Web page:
Gemmell says he feels thwarted at Suquamish by a tribal council he feels fears the implications of sharing too much information. He said members of the council are attempting to personally discredit him and are threatening to block implementation of the TOP grant. However, he said he has support of most of tribal members who recognize his accomplishments.
The Pala tribe in southern California has developed a partnership with the University of California, San Diego, to create a wireless network. Doretta Musick, who works in the Pala Learning Center says that so far the it has been working out well.
The partnership was the result of a federal Housing and Urban development grant that Pala received two years ago.
Musick says that before the wireless network was set up at Pala, there were only three workstations connected to phone lines. The children who use the Learning Center after school had to wait and the connection was slow. With the addition of three workstations, and since the new wireless system works faster than phone lines, the schoolchildren no longer have to wait to use the computers.
Because the children are being trained, Musick says it is important that adults also learn to use the technology.
"In late November we're going to begin four-week classes on the Internet that will be available to adults. It's very important that we have learning programs to go with the new technology."
Hans Warner, who works for the University of California, San Diego, site of the Pala project, says the tribe is receiving cutting-edge technology.
"This is not some secondhand, 10-year-old technology that's being given to the Indians. This is state of the art stuff."
Warner says he is working with several other area tribes besides Pala. Two solar cells to power the relay towers necessary for the wireless network, sit in Warner's backyard. He hopes to use them for a wireless project at Rincon Rancheria.
The Pala were lucky because they already had a television relay tower on a nearby mountain where they could place the wireless antennae.
Warner, a native of Germany, voices concerns about how American Indian tribes might be inundated with western culture on the Internet.
Cade Twist, a Cherokee tribal member, who works for the Digital Divide Network in Washington, D.C., also is concerned about the cultural implications of using Internet. The Internet, he says, is consumer driven and has made a "bi-directional medium essentially one-directional."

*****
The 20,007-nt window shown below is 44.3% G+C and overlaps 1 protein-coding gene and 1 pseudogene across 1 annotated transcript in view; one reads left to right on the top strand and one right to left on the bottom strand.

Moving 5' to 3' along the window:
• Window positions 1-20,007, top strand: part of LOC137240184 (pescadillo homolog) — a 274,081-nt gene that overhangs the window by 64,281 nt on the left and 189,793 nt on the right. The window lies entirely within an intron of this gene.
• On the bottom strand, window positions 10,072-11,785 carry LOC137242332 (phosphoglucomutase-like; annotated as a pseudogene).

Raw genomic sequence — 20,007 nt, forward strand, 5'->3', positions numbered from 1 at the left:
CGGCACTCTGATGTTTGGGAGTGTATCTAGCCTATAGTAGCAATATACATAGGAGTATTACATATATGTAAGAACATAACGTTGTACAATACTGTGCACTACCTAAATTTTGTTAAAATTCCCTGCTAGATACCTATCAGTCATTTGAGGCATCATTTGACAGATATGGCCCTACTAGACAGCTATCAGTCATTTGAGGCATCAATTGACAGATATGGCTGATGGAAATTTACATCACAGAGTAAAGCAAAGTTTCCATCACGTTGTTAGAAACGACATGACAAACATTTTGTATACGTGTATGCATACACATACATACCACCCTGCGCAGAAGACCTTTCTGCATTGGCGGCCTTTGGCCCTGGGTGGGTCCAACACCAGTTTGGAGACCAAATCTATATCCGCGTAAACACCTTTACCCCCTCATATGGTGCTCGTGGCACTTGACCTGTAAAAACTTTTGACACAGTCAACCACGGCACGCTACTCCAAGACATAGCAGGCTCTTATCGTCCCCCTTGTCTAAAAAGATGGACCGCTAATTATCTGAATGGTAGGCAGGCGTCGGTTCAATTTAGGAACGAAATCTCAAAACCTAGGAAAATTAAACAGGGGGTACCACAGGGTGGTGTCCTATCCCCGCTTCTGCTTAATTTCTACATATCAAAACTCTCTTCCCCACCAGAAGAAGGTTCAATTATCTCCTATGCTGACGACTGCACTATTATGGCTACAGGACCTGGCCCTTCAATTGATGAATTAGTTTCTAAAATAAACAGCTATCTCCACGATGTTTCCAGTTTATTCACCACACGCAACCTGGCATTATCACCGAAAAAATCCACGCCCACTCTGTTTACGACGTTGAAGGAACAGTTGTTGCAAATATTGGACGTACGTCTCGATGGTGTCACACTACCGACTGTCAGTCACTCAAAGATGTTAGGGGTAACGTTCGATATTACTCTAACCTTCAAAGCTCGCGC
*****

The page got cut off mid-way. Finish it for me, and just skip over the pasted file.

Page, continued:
This is the reason Twist believes tribes need to make sure cultural sensitivity should be part of training programs to tribes, citing several Cherokee medicine taboos that restrict certain bits of information.
Still Twist is optimistic about bridging the digital divide. He believes that divide is the result of government policies toward American Indians. Lack of electricity and telephone service came from being ignored by the United States government, he said.
"Tribal sovereignty has only been in existence since the Nixon administration stopped proscribing programs and started to work with tribes as governmental entities. Thirty years is not a long time in Indian country and the repercussions of the past policies have not gone away."
Twist said he feels changes are finally taking place. Calling infrastructure on reservations a "huge fad now," he said he does not think it is unreasonable for 80 percent of Indian tribes to have at least public access points to the Internet in the next five years.
Jim Casey, a Washington, D.C., attorney who represents tribal telephone companies says the infrastructure is beginning to take shape. Many tribes who entered into gaming for the first time have funds to bring in the infrastructure.
He says many tribes finally realized the best way to bring it in is go into the telephone business themselves and, with a few exceptions, they have managed to fund this venture through gaming.
The question remains, what is the digital divide? Casey thinks it is an overused term but says he has the answer.
"It really comes down to the technological, educational and economic gap in regard to Indians. Otherwise it's really just one more commodity."